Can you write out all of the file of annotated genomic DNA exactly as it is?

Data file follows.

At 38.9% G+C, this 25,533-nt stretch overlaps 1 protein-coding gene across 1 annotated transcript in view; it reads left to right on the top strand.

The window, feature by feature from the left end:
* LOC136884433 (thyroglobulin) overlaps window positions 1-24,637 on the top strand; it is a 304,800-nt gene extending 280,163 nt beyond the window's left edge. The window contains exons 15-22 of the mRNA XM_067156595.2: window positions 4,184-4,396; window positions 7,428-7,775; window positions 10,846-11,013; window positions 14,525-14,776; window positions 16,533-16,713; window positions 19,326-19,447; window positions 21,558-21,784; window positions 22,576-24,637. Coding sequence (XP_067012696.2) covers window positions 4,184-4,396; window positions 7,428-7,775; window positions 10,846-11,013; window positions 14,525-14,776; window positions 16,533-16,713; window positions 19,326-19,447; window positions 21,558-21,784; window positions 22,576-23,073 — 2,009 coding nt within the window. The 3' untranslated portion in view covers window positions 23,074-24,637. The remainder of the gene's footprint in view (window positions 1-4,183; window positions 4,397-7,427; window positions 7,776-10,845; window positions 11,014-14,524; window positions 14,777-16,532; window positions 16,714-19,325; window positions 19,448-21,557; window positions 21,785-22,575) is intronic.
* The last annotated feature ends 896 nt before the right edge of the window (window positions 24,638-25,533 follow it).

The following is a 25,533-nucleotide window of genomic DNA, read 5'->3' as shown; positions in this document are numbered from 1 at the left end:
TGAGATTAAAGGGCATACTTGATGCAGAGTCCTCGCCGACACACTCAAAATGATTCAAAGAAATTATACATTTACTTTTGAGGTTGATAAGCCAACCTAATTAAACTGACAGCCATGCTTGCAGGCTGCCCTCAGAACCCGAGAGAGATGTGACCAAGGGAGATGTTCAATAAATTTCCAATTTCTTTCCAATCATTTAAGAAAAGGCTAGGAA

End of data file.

At 38.9% G+C, this 25,533-nt stretch overlaps 1 protein-coding gene across 1 annotated transcript in view; it reads left to right on the top strand.

The window, feature by feature from the left end:
* LOC136884433 (thyroglobulin) overlaps window positions 1-24,637 on the top strand; it is a 304,800-nt gene extending 280,163 nt beyond the window's left edge. The window contains exons 15-22 of the mRNA XM_067156595.2: window positions 4,184-4,396; window positions 7,428-7,775; window positions 10,846-11,013; window positions 14,525-14,776; window positions 16,533-16,713; window positions 19,326-19,447; window positions 21,558-21,784; window positions 22,576-24,637. Coding sequence (XP_067012696.2) covers window positions 4,184-4,396; window positions 7,428-7,775; window positions 10,846-11,013; window positions 14,525-14,776; window positions 16,533-16,713; window positions 19,326-19,447; window positions 21,558-21,784; window positions 22,576-23,073 — 2,009 coding nt within the window. The 3' untranslated portion in view covers window positions 23,074-24,637. The remainder of the gene's footprint in view (window positions 1-4,183; window positions 4,397-7,427; window positions 7,776-10,845; window positions 11,014-14,524; window positions 14,777-16,532; window positions 16,714-19,325; window positions 19,448-21,557; window positions 21,785-22,575) is intronic.
* The last annotated feature ends 896 nt before the right edge of the window (window positions 24,638-25,533 follow it).

The following is a 25,533-nucleotide window of genomic DNA, read 5'->3' as shown; positions in this document are numbered from 1 at the left end:
TGAGATTAAAGGGCATACTTGATGCAGAGTCCTCGCCGACACACTCAAAATGATTCAAAGAAATTATACATTTACTTTTGAGGTTGATAAGCCAACCTAATTAAACTGACAGCCATGCTTGCAGGCTGCCCTCAGAACCCGAGAGAGATGTGACCAAGGGAGATGTTCAATAAATTTCCAATTTCTTTCCAATCATTTAAGAAAAGGCTAGGAA